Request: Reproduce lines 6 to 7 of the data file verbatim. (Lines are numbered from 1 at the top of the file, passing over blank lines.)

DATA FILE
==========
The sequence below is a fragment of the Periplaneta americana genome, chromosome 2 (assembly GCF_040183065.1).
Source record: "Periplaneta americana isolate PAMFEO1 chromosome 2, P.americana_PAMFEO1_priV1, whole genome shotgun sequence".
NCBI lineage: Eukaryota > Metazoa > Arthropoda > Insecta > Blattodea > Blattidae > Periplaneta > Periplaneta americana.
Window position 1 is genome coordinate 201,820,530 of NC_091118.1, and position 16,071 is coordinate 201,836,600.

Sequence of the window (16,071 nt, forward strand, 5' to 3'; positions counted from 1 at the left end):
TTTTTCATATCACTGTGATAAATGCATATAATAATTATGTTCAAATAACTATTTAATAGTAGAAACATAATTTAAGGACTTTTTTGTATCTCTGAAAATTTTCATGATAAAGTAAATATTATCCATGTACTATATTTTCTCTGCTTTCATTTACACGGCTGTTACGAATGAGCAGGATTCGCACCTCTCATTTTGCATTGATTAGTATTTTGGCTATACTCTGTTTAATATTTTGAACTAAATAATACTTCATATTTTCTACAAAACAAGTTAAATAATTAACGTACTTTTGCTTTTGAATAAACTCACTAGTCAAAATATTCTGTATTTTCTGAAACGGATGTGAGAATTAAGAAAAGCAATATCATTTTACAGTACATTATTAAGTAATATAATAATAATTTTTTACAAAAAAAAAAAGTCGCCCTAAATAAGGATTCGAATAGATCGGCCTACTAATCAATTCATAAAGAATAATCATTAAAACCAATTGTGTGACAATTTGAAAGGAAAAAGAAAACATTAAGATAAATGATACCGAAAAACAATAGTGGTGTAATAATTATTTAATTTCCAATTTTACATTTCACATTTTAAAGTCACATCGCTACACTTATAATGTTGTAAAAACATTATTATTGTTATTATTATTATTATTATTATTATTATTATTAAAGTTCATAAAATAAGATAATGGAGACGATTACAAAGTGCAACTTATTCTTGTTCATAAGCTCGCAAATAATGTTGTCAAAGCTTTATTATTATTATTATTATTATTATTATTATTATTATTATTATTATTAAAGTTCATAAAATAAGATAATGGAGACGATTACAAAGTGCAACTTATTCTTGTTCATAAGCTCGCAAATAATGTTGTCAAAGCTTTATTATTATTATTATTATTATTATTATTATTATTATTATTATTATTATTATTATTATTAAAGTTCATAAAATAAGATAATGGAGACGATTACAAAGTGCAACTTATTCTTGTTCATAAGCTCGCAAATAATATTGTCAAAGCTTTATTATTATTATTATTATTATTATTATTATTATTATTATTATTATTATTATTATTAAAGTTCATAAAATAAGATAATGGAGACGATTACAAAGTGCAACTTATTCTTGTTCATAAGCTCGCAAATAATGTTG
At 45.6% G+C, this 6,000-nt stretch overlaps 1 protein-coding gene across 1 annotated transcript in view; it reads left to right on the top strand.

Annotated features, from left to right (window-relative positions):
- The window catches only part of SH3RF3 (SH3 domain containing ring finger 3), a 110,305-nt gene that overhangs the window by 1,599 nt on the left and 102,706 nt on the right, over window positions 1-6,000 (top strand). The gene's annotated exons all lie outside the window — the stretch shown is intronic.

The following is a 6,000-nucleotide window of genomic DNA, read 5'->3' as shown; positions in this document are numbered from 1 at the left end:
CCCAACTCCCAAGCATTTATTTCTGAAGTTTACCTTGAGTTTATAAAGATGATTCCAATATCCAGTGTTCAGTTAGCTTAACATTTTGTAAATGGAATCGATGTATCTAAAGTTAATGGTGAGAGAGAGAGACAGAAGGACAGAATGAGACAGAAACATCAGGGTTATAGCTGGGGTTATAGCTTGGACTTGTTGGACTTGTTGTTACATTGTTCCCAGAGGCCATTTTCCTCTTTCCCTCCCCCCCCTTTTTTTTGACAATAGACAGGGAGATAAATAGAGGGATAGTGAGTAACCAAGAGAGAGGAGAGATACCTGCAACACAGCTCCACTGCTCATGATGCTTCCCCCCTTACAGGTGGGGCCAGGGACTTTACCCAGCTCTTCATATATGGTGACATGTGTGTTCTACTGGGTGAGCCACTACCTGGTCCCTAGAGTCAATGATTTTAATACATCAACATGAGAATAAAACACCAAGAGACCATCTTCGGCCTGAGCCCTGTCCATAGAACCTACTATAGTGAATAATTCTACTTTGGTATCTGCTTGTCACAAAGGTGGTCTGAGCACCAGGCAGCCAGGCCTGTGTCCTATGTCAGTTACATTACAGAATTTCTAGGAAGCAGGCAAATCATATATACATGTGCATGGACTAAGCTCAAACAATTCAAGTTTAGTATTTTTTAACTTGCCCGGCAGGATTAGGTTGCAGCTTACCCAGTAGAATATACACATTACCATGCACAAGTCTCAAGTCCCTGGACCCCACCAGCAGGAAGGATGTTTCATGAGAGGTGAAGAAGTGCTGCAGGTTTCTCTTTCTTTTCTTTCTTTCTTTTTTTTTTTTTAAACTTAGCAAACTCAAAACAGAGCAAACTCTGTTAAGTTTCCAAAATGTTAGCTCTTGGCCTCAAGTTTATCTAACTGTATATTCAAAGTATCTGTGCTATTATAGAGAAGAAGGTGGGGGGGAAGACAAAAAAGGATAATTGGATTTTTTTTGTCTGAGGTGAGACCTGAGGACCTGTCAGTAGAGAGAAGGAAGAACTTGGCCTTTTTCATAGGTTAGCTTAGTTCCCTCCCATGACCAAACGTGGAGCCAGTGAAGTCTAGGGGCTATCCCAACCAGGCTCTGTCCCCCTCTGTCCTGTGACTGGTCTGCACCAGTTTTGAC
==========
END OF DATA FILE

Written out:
TTTTTCATATCACTGTGATAAATGCATATAATAATTATGTTCAAATAACTATTTAATAGTAGAAACATAATTTAAGGACTTTTTTGTATCTCTGAAAATTTTCATGATAAAGTAAATATTATCCATGTACTATATTTTCTCTGCTTTCATTTACACGGCTGTTACGAATGAGCAGGATTCGCACCTCTCATTTTGCATTGATTAGTATTTTGGCTATACTCTGTTTAATATTTTGAACTAAATAATACTTCATATTTTCTACAAAACAAGTTAAATAATTAACGTACTTTTGCTTTTGAATAAACTCACTAGTCAAAATATTCTGTATTTTCTGAAACGGATGTGAGAATTAAGAAAAGCAATATCATTTTACAGTACATTATTAAGTAATATAATAATAATTTTTTACAAAAAAAAAAAGTCGCCCTAAATAAGGATTCGAATAGATCGGCCTACTAATCAATTCATAAAGAATAATCATTAAAACCAATTGTGTGACAATTTGAAAGGAAAAAGAAAACATTAAGATAAATGATACCGAAAAACAATAGTGGTGTAATAATTATTTAATTTCCAATTTTACATTTCACATTTTAAAGTCACATCGCTACACTTATAATGTTGTAAAAACATTATTATTGTTATTATTATTATTATTATTATTATTATTATTAAAGTTCATAAAATAAGATAATGGAGACGATTACAAAGTGCAACTTATTCTTGTTCATAAGCTCGCAAATAATGTTGTCAAAGCTTTATTATTATTATTATTATTATTATTATTATTATTATTATTATTATTAAAGTTCATAAAATAAGATAATGGAGACGATTACAAAGTGCAACTTATTCTTGTTCATAAGCTCGCAAATAATGTTGTCAAAGCTTTATTATTATTATTATTATTATTATTATTATTATTATTATTATTATTATTATTATTATTAAAGTTCATAAAATAAGATAATGGAGACGATTACAAAGTGCAACTTATTCTTGTTCATAAGCTCGCAAATAATATTGTCAAAGCTTTATTATTATTATTATTATTATTATTATTATTATTATTATTATTATTATTATTATTAAAGTTCATAAAATAAGATAATGGAGACGATTACAAAGTGCAACTTATTCTTGTTCATAAGCTCGCAAATAATGTTG
At 45.6% G+C, this 6,000-nt stretch overlaps 1 protein-coding gene across 1 annotated transcript in view; it reads left to right on the top strand.